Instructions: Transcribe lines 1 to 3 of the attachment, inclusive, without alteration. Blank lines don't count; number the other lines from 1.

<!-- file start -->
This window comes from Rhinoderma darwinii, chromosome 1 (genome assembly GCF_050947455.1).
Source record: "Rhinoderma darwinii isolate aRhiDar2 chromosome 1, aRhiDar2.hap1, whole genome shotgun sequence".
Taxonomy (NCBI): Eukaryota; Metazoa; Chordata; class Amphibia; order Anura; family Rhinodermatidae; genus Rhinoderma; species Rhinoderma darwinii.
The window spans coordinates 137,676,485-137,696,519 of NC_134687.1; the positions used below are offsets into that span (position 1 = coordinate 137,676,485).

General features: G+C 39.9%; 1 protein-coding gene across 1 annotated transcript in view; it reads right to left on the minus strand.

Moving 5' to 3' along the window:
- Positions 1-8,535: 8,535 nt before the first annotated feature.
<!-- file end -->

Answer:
This window comes from Rhinoderma darwinii, chromosome 1 (genome assembly GCF_050947455.1).
Source record: "Rhinoderma darwinii isolate aRhiDar2 chromosome 1, aRhiDar2.hap1, whole genome shotgun sequence".
Taxonomy (NCBI): Eukaryota; Metazoa; Chordata; class Amphibia; order Anura; family Rhinodermatidae; genus Rhinoderma; species Rhinoderma darwinii.